Washington, DC — In a new report published today in the New Labor Forum, the Center for Economic and Policy Research’s (CEPR’s) Sylvia Allegretto sheds light on the systemic flaws in the United States’ two-tiered minimum wage system, focusing on the long-overlooked subminimum wage for tipped workers. While many think of the federal minimum wage as $7.23/hour, the subminimum wage for tipped workers is, in fact, $2.13/hour – and has been since 1991.
Using data spanning back to 1966, when Congress made it legal to pay tipped workers a subminimum wage, Allegretto shows how the federal tip-credit provision, which is the difference between the minimum wage and the subminimum wage, has grown over time. Originally set at a 50–50 split, the tip-credit now represents 71 percent of a tipped worker’s wage as shown in the figure. Many consumers are not aware that their tips, in part, essentially function as a wage subsidy to employers.
In her article, Allegretto traces the history of the tipped minimum wage, describes the policies that have allowed the situation to deteriorate, and proposes legislative and labor-based solutions. She also explores the vast state differences in minimum and subminimum wages across the country, as well as the lack of access to employer-provided benefits for minimum and subminimum wage workers.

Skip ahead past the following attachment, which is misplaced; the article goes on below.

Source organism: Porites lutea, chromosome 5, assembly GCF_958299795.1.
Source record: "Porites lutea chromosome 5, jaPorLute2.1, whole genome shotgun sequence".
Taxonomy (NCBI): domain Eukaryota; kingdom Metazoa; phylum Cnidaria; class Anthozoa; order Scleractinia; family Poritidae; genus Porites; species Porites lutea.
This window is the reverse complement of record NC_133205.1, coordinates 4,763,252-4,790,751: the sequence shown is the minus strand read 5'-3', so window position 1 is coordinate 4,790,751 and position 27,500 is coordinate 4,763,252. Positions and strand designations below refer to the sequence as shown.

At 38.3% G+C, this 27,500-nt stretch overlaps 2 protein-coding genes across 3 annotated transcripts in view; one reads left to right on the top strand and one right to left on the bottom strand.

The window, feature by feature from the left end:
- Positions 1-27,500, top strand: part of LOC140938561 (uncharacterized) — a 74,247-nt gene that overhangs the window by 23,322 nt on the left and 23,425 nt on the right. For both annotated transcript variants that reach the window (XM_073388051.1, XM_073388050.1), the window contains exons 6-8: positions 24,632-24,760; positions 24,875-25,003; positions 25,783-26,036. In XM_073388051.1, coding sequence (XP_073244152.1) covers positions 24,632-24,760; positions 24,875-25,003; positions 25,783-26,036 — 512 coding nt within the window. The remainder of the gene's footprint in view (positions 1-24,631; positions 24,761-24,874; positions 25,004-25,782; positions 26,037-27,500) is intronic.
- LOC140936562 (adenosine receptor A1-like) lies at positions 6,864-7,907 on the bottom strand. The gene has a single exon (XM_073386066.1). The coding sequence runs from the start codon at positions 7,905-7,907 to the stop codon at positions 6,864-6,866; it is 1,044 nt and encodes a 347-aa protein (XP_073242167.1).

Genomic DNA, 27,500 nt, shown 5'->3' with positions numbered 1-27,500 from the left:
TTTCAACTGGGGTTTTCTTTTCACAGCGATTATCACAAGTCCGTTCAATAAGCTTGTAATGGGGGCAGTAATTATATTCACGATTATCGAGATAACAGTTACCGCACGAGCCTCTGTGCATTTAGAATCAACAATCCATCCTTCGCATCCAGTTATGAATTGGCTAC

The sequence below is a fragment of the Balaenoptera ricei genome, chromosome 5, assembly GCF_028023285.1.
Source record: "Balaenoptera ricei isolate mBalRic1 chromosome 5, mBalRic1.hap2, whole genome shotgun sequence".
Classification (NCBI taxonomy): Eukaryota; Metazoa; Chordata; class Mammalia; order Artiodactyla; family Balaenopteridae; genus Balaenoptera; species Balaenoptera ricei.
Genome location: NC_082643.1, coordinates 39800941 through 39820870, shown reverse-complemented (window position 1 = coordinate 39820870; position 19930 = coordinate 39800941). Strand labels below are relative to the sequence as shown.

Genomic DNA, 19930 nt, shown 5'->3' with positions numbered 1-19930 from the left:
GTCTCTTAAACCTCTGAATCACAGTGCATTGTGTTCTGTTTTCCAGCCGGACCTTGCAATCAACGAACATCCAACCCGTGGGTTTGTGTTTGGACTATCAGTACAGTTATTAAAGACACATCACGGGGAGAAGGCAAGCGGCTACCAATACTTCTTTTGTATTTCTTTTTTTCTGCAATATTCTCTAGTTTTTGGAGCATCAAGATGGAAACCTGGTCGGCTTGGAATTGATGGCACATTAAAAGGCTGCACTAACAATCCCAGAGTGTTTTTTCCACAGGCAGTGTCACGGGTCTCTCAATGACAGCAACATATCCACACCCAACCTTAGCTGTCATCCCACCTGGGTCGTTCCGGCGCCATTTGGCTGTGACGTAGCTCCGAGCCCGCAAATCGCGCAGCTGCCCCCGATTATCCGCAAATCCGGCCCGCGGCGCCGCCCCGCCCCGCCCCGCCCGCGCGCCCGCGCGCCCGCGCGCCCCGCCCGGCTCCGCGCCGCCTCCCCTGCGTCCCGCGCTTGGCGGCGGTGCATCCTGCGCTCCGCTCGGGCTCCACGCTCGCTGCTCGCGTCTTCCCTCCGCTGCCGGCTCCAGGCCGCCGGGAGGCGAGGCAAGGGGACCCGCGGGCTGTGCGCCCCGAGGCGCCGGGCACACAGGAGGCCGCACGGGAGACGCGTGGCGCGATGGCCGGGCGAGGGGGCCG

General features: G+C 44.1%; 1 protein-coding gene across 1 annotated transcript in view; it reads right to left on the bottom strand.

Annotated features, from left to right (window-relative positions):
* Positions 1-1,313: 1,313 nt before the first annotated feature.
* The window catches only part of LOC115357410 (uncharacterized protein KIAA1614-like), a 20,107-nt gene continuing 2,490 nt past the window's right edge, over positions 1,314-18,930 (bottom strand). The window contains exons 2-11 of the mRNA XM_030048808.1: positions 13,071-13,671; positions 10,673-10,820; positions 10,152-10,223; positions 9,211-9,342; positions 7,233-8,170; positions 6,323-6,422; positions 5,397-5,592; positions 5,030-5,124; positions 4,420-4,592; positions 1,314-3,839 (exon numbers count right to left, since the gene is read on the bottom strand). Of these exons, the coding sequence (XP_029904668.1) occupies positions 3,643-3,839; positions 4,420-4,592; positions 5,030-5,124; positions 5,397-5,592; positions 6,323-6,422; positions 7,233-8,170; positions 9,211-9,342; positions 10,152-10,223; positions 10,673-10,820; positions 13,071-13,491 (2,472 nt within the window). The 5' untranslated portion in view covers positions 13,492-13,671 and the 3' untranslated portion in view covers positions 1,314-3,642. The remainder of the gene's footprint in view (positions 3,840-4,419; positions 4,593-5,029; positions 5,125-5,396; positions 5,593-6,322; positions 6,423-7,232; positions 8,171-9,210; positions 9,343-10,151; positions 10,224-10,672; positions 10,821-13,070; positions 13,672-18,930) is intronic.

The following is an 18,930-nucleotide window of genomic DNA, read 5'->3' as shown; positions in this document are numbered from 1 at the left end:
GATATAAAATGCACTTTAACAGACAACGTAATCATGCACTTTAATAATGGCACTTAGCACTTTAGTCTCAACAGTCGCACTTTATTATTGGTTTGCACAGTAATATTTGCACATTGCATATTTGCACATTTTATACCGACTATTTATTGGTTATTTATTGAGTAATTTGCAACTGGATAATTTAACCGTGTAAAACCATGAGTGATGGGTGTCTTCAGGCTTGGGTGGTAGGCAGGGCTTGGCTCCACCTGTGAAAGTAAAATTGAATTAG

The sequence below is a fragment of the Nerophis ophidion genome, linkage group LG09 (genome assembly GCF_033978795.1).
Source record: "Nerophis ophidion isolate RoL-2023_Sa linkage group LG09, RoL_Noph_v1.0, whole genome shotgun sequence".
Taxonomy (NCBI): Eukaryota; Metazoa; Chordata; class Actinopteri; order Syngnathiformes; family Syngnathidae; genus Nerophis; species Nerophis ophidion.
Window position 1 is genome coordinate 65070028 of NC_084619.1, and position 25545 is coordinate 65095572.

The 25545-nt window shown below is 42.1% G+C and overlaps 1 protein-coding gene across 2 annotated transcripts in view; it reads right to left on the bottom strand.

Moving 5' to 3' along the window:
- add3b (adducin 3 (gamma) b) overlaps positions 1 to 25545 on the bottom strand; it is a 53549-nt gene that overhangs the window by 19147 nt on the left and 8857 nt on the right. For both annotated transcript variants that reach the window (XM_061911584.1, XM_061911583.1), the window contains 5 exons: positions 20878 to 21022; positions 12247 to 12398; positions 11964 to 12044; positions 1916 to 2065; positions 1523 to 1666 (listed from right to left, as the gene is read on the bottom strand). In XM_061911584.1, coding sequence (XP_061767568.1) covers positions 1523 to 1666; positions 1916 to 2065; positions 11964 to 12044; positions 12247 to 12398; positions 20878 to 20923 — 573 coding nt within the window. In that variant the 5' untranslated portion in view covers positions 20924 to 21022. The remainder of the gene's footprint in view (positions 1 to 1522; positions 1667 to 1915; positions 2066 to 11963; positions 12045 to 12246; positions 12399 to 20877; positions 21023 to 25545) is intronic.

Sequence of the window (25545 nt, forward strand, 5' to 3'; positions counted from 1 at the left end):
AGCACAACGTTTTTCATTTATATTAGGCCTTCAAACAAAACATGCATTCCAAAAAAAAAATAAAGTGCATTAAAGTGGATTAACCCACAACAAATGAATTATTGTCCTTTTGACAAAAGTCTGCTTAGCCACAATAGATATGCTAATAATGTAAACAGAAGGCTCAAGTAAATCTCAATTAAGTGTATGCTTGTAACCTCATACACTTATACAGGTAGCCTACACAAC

“Every worker has the right to work with dignity at a fair wage. It is ludicrous to think that the U.S. cannot pursue and successfully implement high-road wages and labor protections at the federal level to uplift millions of workers and institute a fairer labor system regarding the tipped workforce,” said Allegretto.
“The Subminimum Wage Plus Tips: A Bad Bargain for Workers” can be read here.